That is not what the international community in general, and Commonwealth friends such as Canada in particular, wish to learn from Sri Lanka. Rather, they are expecting the country to be faithful to its democratic tradition and act on Mr. Rajapaksa’s promises that the rights of minorities will be respected, that the displaced will be helped to return home and that prisoners will be treated humanely.
Sadly, the government’s willingness to ignore universal principles of human rights and humanitarian law (which Sri Lanka agreed to uphold when it signed and ratified many treaties and conventions) has met with very little international resistance. Even the United States, which has urged the rapid release of all civilians and deplored the government’s slow timetable on political reform, is encouraging U.S. investors to “make Sri Lanka your next business stop.”
The Sri Lankan government has won the war. It must now win the peace, and the world, including Canada, must help.
“Tough friends” must now say clearly that further economic and political support will depend on the following conditions being fulfilled:
1. The United Nations, the Red Cross and voluntary agencies must be given full and unhindered access to care for and protect civilians detained in Sri Lankan camps, then help them return to wherever in their country they choose to live.
2. A list of all those still alive and in custody should be published, so families can stop searching for loved ones who are dead.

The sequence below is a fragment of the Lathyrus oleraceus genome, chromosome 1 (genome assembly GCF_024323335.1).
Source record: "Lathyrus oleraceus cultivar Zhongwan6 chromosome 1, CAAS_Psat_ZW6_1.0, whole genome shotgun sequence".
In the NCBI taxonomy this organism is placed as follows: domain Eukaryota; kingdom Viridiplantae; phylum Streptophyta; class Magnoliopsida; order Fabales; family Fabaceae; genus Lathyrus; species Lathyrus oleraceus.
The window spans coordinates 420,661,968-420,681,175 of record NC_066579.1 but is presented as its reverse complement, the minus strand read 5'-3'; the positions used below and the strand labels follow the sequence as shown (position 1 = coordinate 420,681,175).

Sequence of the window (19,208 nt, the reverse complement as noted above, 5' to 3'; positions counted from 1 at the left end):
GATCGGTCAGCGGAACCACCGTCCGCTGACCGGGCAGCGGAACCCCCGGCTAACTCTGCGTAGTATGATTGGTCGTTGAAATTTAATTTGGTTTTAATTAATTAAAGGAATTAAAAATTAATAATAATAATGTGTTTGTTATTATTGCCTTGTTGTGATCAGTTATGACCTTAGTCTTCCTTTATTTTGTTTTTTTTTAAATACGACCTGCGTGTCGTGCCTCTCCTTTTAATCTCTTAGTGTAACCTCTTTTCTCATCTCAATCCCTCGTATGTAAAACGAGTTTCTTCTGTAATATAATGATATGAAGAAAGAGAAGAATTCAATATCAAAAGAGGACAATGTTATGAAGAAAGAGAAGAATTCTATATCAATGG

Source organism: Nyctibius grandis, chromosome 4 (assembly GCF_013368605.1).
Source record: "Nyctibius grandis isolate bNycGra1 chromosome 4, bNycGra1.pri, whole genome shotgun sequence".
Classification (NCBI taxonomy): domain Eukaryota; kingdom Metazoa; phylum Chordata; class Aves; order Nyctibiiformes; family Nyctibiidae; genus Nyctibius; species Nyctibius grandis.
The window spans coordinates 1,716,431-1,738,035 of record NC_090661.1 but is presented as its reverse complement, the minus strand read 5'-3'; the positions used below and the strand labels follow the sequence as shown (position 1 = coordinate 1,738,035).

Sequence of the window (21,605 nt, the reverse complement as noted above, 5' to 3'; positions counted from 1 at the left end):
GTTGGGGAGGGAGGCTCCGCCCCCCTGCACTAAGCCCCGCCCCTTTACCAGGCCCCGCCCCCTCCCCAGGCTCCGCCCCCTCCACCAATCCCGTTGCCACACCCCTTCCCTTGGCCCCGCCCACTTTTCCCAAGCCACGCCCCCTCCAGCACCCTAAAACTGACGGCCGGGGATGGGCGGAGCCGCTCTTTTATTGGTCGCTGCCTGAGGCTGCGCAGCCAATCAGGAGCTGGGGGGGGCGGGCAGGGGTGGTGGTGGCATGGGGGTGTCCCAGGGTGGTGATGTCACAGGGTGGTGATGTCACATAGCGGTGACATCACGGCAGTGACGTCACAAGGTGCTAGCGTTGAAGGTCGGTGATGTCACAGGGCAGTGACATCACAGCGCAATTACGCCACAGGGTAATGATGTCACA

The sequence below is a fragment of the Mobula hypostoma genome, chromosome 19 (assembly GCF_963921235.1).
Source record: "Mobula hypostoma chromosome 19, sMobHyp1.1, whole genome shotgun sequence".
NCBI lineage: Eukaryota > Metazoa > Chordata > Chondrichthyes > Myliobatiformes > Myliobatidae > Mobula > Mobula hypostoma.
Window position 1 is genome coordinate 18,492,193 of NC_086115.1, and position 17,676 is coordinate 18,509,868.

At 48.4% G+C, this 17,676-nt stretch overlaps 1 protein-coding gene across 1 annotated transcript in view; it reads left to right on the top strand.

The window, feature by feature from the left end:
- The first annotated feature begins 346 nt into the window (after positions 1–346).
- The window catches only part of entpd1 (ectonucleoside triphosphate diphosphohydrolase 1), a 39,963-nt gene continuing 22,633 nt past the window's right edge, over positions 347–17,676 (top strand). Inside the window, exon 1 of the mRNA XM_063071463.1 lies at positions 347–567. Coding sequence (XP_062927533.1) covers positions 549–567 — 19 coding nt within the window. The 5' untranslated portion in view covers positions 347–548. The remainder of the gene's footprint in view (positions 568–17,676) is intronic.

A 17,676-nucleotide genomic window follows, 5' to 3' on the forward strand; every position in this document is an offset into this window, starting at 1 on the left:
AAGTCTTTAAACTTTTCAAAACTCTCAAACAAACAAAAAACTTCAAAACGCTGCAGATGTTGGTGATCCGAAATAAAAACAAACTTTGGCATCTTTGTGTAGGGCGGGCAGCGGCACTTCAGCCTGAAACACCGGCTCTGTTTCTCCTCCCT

3. Any who continue to be detained as alleged Tamil Tiger combatants must be treated in accordance with the provisions of international law, and urgently given access to legal representation.
4. Accountability processes must be established to ensure that international aid is not diverted to purposes other than those for which it was given.
5. The Sri Lankan government should invite regional and international specialists in conflict reconciliation to help rebuild lives and communities.
6. Sri Lanka should request or accept a full UN investigation into war crimes committed by all parties during the 26-year civil war.
Lakhdar Brahimi is a former UN special envoy for Afghanistan and Iraq and a former foreign minister of Algeria. Edward Mortimer is senior vice-president of the Salzburg Global Seminar; he served as chief speechwriter for UN secretary-general Kofi Annan. Both are members of the Advisory Council of the Sri Lanka Campaign for Peace & Justice.
March 28, 2009 Comments Off on Update on Mercy Mission – will depart on 31st of March
March 17, 2009 Comments Off on Sri Lankan Editor Abduction – Eye Witness Account
Sri Lankan Editor Vidyatharan’s Abduction – Eye Witness Account (audio file)